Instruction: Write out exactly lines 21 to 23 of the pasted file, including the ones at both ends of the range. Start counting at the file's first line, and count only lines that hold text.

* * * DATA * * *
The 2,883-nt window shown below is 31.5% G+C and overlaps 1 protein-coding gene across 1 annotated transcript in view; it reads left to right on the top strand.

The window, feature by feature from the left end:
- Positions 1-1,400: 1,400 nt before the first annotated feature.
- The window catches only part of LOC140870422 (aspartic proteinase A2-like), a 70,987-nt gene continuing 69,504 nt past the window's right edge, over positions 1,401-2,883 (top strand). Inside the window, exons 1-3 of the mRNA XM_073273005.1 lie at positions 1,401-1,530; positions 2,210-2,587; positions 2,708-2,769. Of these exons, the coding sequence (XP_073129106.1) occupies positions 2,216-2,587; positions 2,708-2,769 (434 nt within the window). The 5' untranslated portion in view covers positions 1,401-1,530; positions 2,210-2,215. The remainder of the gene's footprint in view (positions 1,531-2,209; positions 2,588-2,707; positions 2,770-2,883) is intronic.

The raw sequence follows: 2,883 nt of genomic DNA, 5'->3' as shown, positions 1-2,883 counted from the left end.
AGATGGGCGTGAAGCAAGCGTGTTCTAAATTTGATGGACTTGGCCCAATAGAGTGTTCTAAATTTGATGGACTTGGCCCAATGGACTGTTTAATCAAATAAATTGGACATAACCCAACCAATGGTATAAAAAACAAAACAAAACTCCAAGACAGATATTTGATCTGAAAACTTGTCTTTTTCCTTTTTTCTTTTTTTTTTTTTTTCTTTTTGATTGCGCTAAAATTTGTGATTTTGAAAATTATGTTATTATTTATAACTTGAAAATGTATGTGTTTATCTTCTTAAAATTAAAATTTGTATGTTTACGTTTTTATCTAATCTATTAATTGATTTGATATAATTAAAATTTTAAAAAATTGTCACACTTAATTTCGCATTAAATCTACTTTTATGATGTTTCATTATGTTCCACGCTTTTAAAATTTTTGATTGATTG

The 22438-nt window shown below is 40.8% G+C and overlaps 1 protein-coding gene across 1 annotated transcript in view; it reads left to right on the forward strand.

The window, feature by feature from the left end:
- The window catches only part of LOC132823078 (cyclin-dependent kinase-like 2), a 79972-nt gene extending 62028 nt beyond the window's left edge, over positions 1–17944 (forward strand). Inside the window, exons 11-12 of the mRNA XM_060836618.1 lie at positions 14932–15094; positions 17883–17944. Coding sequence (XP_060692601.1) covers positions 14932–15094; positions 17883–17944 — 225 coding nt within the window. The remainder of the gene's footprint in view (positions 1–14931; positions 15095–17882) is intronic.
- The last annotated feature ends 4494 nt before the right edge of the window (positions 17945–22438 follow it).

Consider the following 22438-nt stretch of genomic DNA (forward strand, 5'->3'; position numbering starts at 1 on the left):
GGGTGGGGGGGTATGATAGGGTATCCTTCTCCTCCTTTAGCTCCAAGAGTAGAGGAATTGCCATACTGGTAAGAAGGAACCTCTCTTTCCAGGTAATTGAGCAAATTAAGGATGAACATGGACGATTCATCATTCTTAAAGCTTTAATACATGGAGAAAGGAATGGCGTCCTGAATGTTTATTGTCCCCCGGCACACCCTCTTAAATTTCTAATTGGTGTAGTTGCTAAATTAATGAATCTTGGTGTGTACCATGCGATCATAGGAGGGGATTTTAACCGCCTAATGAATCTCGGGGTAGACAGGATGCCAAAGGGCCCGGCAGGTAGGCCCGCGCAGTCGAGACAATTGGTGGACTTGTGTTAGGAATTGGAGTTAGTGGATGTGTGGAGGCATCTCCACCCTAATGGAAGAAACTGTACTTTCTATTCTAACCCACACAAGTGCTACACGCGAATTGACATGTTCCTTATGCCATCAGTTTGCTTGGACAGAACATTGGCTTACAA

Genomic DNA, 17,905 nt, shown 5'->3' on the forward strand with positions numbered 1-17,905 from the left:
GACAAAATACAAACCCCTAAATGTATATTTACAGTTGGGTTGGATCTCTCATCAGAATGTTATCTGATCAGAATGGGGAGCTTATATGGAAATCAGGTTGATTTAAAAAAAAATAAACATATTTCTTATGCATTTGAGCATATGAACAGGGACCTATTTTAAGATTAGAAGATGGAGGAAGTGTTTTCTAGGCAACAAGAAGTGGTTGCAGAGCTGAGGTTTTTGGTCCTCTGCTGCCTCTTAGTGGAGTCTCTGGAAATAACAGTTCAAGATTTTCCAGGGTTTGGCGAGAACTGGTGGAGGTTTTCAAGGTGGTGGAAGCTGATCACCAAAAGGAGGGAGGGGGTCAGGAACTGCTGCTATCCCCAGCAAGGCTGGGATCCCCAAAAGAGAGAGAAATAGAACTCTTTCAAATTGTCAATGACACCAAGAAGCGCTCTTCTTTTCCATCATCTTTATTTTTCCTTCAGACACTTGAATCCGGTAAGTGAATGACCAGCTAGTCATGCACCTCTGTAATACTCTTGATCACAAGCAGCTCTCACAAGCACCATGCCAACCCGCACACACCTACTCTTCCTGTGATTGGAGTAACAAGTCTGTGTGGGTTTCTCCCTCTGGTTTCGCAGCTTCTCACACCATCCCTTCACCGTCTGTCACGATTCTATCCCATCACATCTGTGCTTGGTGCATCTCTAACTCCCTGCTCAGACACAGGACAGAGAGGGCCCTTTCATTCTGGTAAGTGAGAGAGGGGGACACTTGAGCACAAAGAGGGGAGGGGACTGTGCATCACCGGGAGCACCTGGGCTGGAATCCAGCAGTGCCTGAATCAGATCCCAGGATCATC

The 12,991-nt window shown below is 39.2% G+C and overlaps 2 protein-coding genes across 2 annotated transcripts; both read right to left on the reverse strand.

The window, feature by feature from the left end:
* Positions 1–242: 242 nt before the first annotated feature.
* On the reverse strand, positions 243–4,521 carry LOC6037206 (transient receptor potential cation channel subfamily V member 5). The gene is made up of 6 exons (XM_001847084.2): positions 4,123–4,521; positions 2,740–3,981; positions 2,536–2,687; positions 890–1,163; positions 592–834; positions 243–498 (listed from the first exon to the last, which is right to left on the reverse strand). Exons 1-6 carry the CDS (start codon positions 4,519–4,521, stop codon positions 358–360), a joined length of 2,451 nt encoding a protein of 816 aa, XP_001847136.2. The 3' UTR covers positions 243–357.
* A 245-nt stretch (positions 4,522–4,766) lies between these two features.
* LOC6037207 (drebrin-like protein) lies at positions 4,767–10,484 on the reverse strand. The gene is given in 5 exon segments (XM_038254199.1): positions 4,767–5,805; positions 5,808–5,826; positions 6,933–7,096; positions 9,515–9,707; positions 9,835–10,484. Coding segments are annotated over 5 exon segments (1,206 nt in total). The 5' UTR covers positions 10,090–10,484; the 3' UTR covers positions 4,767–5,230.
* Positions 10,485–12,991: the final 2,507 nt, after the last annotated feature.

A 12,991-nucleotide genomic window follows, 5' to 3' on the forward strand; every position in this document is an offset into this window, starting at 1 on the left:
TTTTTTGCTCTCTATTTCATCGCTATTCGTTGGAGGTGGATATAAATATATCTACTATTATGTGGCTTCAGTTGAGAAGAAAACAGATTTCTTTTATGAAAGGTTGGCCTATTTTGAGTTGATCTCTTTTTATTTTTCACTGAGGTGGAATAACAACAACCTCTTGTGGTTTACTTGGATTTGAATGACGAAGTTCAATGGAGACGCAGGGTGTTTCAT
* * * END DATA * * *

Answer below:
* Positions 10,485–12,991: the final 2,507 nt, after the last annotated feature.

A 12,991-nucleotide genomic window follows, 5' to 3' on the forward strand; every position in this document is an offset into this window, starting at 1 on the left:
TTTTTTGCTCTCTATTTCATCGCTATTCGTTGGAGGTGGATATAAATATATCTACTATTATGTGGCTTCAGTTGAGAAGAAAACAGATTTCTTTTATGAAAGGTTGGCCTATTTTGAGTTGATCTCTTTTTATTTTTCACTGAGGTGGAATAACAACAACCTCTTGTGGTTTACTTGGATTTGAATGACGAAGTTCAATGGAGACGCAGGGTGTTTCAT